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Thread: 23.1.2012 - Benjamin Britten (1913-1976) [REPEAT]

  1. #11
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    I have not heard about the Paul Kildea biography. Is it due soon? Are we talking about a major 'landmark' book?
    I agree that the music is the important angle. Let's hope that some of the neglected works get a revival too: the Church Parables and Prince of the Pagodas for example.

  2. #12
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    I read that the Paul Kildea biography will be published 'in time for the centenary', but haven't been able to find out how 'major' it is. I'm hoping for something that will largely replace the Carpenter one, but have no idea whether that will happen.

  3. #13
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    Quote Originally Posted by Boilk View Post
    And on Friday evening (27 Jan) on BBC Four

    Britten's Children


    Looks like joined up thinking at the BBC, but having shown the Bridcut film again, I wonder what they're planning for next year.

    (And, yes, they could have waited a year to repeat the CotW too ...)

  4. #14
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    Quote Originally Posted by Mary Chambers View Post
    I read that the Paul Kildea biography will be published 'in time for the centenary', but haven't been able to find out how 'major' it is. I'm hoping for something that will largely replace the Carpenter one, but have no idea whether that will happen.
    I found this:

    http://www.theaustralian.com.au/news...-1225879836404

    Two significant bits of information included:

    The 2013 Britten anniversary deadline is immovable. So far he has written half the substantial biography, aimed at a general readership.

    Good news that it's definitely for next year, but does "aimed at a general readership" sound ominous perhaps?

    As for Britten's interest in children, Kildea plans to spare the composer the kind of exhaustive posthumous scrutiny to which Carpenter subjected him in his book
    .
    "Britten was inordinately fond of his own childhood. But as an adult he was incredibly driven and all he did was work. The company of children allowed him to step outside that. It gave him great pleasure. And when he started working with children, that gave him the best of both worlds."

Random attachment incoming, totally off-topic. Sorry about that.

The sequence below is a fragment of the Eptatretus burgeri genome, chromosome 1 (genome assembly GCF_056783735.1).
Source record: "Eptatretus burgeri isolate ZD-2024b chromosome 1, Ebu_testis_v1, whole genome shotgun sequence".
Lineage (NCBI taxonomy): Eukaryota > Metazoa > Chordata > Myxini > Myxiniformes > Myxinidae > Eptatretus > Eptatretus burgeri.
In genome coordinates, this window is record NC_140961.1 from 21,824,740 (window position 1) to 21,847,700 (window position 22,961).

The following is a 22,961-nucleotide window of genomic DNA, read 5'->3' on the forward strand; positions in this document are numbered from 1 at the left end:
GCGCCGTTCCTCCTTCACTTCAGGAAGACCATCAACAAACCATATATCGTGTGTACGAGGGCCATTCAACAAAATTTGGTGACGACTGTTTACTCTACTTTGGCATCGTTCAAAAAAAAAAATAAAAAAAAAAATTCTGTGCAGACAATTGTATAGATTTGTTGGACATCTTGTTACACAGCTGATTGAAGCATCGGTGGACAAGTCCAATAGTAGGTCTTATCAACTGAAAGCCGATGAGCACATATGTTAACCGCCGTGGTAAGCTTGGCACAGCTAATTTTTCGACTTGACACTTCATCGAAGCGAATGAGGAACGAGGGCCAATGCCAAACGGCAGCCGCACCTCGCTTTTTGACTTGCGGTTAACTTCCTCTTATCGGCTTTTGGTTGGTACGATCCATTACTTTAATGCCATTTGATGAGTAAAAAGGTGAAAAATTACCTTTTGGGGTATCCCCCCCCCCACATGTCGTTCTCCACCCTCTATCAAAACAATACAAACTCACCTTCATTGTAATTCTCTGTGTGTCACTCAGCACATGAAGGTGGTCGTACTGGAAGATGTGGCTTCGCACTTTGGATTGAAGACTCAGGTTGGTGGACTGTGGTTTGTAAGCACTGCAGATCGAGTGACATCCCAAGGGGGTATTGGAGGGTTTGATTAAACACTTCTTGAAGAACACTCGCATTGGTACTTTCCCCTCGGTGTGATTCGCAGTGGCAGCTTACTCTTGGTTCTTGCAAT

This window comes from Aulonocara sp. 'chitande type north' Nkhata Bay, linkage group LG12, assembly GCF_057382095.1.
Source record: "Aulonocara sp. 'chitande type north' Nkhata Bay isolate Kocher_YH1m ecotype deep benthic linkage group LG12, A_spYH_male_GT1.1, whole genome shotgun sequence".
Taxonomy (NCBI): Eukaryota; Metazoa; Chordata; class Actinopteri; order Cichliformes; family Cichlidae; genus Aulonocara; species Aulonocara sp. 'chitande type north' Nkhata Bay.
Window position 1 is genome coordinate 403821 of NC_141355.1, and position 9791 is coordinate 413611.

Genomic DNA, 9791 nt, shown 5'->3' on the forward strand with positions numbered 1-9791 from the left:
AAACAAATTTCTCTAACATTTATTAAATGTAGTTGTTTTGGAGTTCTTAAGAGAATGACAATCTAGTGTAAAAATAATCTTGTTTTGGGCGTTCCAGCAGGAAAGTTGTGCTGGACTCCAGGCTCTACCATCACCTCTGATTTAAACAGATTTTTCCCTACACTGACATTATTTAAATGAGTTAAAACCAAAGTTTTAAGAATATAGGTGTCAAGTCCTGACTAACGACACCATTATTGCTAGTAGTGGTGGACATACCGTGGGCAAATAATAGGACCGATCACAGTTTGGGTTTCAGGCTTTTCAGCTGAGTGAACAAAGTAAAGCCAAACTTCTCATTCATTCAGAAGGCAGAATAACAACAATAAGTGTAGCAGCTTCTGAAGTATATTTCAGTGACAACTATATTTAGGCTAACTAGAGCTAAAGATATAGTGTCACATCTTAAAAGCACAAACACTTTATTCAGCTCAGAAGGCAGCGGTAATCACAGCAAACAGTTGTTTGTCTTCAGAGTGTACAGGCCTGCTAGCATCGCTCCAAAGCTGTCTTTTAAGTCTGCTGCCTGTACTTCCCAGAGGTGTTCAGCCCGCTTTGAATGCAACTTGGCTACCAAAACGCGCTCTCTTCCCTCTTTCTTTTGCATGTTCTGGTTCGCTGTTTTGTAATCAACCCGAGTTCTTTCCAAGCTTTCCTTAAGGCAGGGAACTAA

Good news for Mary C?

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    Quote Originally Posted by VodkaDilc View Post

    Good news that it's definitely for next year, but does "aimed at a general readership" sound ominous perhaps?
    Yes, I thought that! Perhaps it just means that it won't have a lot of technical terms and musical analysis. It does sound quite promising for the most part, and there are quite a few minor Britten biographies already, so I'm hoping for something substantial.

  6. #16
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    Quote Originally Posted by Mary Chambers View Post
    I read that the Paul Kildea biography will be published 'in time for the centenary', but haven't been able to find out how 'major' it is. I'm hoping for something that will largely replace the Carpenter one, but have no idea whether that will happen.
    I wonder about your use of 'replaced'! Does a new biography ever replace an old one? I have Michael Kennedy's Britten book on my shelves; I don't think Carpenter replaced that. Similarly both Kennedy and Diana McVeigh wrote new books on Elgar in recent years, but neither replaced their classic works. (In fact both were deliberately shorter I believe.)
    I suppose we mean 'replace as the standard work of reference' - but the diversity of opinions of any subject surely gives us a truly balanced picture.

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    Quote Originally Posted by Mary Chambers View Post
    Yes, I thought that! Perhaps it just means that it won't have a lot of technical terms and musical analysis. It does sound quite promising for the most part, and there are quite a few minor Britten biographies already, so I'm hoping for something substantial.
    I suppose biography implies the life without technical treatment of the music. Not many people can do both: Jerrold Northrop Moore's Elgar: A Creative Life is one which springs to mind.

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    Quote Originally Posted by VodkaDilc View Post
    I suppose we mean 'replace as the standard work of reference' - but the diversity of opinions of any subject surely gives us a truly balanced picture.
    Yes, that is what I meant, but I think your second point is probably fair. I have biographies of Britten by Kennedy, Michael Oliver and David Matthews as well as Carpenter, not to mention all volumes so far published of Letters from a Life, which in some ways form the best biography of all.

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    I'm a bit bemused to hear on CotW that the poems Britten set in Les Illuminations are by Baudelaire. They're by Rimbaud.

  10. #20
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    Quote Originally Posted by Mary Chambers View Post
    I'm a bit bemused to hear on CotW that the poems Britten set in Les Illuminations are by Baudelaire. They're by Rimbaud.
    Oops! C'est la vie! Barely even contemporaries ...

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